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20 December 2013

Writing Survey Questions

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For teachers of English for Academic Purposes, surveys are par for the course, especially in speaking and listening classes. They're great for many reasons; they not only promote critical thinking, students must also talk to people outside of the classroom, synthesize information, analyze results, present results, create charts/tables, etc. I use them in all classes (not just speaking and listening), especially informal surveys. However, when students are responsible for formal surveys for formal presentations, it's necessary to teach them how to prepare and execute them appropriately.

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The first step when using surveys in class to to teach how to write survey questions. This is a very tricky step for all students, no matter their language level. Fortunately, is here to help. Here Patricia Alejandra Lastiri provides a series of four lessons to teach survey questions writing. She provides four 60-minute lessons along with wonderful printouts and websites. The original lesson is for grades 9-12, but it can be easily adapted for non-native English speakers and ESL classrooms. Included in the link is a survey evaluation form, sample questions and guidelines,  a great rubric (for participation, not just for surveys), and much more. You really should check it out for yourself to see what else can be adopted or adapted.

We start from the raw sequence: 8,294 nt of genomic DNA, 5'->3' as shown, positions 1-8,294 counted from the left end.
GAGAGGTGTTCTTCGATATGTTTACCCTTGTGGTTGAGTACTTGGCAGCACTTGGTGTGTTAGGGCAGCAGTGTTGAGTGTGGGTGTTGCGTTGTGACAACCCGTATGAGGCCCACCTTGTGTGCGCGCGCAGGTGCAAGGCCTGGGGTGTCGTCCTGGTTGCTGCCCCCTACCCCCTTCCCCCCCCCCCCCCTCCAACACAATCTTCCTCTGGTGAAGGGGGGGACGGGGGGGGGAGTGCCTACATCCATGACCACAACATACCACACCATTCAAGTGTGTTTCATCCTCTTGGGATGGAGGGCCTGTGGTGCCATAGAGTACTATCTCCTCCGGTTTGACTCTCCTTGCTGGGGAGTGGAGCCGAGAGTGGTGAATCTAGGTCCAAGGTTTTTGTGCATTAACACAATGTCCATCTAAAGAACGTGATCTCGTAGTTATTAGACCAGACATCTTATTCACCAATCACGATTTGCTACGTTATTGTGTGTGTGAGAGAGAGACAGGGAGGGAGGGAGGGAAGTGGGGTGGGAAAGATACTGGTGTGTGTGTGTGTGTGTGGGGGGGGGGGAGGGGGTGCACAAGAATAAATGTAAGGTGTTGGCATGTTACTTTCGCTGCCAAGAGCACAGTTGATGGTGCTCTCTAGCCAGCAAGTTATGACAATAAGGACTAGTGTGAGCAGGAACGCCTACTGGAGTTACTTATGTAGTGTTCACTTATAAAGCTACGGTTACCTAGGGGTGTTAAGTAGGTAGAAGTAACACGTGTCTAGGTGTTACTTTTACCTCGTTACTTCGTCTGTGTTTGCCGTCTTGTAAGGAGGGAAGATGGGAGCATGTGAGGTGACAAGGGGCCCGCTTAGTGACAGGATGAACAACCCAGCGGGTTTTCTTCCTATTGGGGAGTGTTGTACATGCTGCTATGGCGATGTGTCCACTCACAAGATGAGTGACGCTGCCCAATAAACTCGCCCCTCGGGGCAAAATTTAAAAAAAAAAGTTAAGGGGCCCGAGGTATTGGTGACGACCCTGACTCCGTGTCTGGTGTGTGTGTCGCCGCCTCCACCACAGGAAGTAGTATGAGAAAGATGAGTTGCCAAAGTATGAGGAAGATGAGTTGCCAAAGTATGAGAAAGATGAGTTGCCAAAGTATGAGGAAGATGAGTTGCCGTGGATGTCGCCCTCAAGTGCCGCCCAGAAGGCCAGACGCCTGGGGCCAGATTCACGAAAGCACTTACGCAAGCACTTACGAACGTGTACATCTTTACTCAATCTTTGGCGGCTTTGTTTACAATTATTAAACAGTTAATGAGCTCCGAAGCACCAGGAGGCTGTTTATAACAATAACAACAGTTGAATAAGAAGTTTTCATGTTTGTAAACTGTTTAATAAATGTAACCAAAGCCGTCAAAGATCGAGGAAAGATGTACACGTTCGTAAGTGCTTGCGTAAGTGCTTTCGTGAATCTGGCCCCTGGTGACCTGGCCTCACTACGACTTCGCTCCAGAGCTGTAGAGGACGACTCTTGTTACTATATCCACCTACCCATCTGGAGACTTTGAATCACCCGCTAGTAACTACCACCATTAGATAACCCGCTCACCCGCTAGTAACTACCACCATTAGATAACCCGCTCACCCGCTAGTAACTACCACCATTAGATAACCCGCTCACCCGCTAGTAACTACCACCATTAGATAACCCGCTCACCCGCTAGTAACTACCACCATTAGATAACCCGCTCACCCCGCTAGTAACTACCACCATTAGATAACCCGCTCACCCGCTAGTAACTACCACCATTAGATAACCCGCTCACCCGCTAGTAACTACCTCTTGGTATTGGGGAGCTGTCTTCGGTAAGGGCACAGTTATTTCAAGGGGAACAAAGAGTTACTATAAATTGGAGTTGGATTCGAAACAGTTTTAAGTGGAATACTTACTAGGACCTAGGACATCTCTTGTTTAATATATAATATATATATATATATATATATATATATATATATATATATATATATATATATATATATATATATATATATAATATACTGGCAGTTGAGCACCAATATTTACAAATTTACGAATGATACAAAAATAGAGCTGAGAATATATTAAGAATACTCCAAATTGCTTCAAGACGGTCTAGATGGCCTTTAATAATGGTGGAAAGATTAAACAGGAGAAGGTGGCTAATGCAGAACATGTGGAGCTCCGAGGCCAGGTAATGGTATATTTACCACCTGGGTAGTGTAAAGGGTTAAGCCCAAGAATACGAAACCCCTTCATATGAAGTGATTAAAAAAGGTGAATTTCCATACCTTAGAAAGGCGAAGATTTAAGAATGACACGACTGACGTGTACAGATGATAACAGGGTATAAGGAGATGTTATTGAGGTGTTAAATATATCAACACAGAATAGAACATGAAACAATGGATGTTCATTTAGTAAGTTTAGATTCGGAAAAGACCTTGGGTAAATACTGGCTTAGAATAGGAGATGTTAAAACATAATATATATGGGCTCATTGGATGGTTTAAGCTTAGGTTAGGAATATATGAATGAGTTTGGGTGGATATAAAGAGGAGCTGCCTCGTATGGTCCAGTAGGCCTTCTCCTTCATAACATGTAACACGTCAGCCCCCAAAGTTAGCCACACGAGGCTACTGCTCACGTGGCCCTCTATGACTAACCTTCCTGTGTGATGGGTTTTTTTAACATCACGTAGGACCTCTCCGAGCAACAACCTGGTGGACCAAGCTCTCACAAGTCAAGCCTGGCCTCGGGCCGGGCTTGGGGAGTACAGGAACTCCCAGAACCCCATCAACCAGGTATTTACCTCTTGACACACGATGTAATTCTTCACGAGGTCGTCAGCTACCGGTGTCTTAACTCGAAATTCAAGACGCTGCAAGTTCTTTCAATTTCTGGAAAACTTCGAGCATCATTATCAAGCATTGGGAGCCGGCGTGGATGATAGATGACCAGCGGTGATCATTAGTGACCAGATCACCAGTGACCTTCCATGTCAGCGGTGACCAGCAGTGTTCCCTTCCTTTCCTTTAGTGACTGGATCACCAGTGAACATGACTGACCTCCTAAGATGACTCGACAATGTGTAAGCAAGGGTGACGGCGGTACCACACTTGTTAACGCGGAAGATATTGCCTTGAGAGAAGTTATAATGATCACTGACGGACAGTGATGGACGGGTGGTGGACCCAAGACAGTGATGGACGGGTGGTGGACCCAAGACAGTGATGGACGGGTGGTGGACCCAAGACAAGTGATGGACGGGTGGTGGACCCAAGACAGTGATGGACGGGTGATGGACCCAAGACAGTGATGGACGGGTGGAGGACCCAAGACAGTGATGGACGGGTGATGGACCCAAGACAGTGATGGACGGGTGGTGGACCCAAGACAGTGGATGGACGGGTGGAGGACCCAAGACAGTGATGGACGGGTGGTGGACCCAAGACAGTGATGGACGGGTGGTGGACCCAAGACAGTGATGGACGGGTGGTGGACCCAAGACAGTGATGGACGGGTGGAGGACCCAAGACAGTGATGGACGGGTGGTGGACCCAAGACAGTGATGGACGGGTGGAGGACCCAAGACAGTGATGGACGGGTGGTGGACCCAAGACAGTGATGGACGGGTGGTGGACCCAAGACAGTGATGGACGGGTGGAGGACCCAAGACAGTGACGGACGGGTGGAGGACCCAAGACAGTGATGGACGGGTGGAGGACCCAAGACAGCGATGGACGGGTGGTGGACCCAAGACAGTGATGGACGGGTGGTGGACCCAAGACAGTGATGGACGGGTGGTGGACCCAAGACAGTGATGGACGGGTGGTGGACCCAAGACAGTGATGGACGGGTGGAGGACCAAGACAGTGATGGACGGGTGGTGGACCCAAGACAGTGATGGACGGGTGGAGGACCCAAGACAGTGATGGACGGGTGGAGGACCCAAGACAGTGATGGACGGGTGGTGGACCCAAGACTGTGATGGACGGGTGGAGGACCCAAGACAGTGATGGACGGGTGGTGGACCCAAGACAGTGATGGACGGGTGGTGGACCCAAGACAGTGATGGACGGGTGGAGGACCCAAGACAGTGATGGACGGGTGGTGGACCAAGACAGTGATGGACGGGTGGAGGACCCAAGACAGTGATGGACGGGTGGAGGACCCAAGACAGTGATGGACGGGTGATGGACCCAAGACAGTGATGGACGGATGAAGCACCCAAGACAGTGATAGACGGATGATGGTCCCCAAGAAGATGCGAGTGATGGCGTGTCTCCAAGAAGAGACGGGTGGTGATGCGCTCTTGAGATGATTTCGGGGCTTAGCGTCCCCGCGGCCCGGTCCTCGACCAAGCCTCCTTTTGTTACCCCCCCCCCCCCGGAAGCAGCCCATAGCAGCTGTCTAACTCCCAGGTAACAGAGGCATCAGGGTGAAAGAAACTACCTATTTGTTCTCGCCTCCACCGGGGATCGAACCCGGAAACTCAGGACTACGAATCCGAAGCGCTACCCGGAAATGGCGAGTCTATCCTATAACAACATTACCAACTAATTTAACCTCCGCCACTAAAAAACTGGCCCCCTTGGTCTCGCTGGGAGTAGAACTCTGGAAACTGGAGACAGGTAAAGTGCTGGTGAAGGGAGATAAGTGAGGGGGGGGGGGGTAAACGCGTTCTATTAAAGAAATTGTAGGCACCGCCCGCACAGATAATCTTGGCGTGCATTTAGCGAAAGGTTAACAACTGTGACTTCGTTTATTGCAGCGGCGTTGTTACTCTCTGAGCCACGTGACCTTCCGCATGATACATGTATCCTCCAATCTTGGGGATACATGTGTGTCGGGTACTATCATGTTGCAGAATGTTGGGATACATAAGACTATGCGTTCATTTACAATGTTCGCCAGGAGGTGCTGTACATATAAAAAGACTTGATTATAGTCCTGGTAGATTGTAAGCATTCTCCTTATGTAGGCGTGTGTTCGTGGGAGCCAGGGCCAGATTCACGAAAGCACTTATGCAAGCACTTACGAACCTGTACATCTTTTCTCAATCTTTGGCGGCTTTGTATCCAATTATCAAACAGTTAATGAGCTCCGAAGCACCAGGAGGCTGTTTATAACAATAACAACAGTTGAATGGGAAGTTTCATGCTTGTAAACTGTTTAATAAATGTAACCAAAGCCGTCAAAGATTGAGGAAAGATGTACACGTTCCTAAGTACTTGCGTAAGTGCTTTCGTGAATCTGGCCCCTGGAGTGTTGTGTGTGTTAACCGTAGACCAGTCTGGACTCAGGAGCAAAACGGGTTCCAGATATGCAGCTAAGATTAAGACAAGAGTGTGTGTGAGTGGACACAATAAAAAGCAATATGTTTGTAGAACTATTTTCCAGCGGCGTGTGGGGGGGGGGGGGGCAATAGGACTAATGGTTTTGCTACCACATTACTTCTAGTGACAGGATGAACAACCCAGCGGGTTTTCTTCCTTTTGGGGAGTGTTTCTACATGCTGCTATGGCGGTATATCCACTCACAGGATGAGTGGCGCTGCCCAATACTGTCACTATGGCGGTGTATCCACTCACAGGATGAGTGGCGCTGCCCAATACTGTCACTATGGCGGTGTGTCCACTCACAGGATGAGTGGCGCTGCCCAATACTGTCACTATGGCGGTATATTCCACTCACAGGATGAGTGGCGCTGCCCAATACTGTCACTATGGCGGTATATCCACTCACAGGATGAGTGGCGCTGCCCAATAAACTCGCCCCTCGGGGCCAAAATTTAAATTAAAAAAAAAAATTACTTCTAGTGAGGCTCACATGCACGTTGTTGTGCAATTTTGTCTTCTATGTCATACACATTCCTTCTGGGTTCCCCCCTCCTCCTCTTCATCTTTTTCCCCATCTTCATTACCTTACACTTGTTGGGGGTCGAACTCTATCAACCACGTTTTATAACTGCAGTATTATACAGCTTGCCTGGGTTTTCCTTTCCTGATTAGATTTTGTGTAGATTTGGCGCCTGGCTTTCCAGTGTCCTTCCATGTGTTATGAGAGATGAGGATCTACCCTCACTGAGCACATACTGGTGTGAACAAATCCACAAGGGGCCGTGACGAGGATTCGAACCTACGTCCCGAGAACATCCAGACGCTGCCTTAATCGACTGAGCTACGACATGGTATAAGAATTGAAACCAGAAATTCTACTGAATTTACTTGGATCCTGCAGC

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P.S. Here's the link:

16 December 2013

Do you love English?

Nominate your favourite blog and website about the English language 2013

If you love English, vote in the Macmillan Dictionary Love English Awards for the best websites and blogs about English. You can also check out last year's winners, and those from 2011. 

A few highlights from the past few years: printables, wordsmith, worldwidewords, filmenglish, and closeyourtextbooks. I can't wait to try some of these ideas out in my classroom next semester. 

And of course, my all time favorite: Free Rice, which helps people learn vocabulary and gives rice to people who are hungry. 

15 December 2013

The Trickiest Word in English: Quite Tricky!

Vicki Hollett (of Learning to Speak 'Merican) wrote a great blog post for the Macmillian Dictionary blog about the trickiest word in English. In it she writes about a quite tricky English word: quite

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The meaning of quite in American and British Englishes has different meanings. In American English the meaning is rather (quite?) positive, and in British English, it is less than positive:

If your American boss says your work is quite good, should you be pleased or a little concerned? In British English quite good only means pretty good or fairly good, but in American English it’s much more positive. Quite good means very good, so you can give yourself a pat on the back.

As I am a native American English speaker, I consider quite to be positive. If you're an English language learner, how did you learn the meaning of quite? If you're a teacher, how do you teach it? With both meanings? Or just for the country in which you're teaching? What if you teach EFL?

"All art is quite useless" -Oscar Wilde

P.S. Here's the link: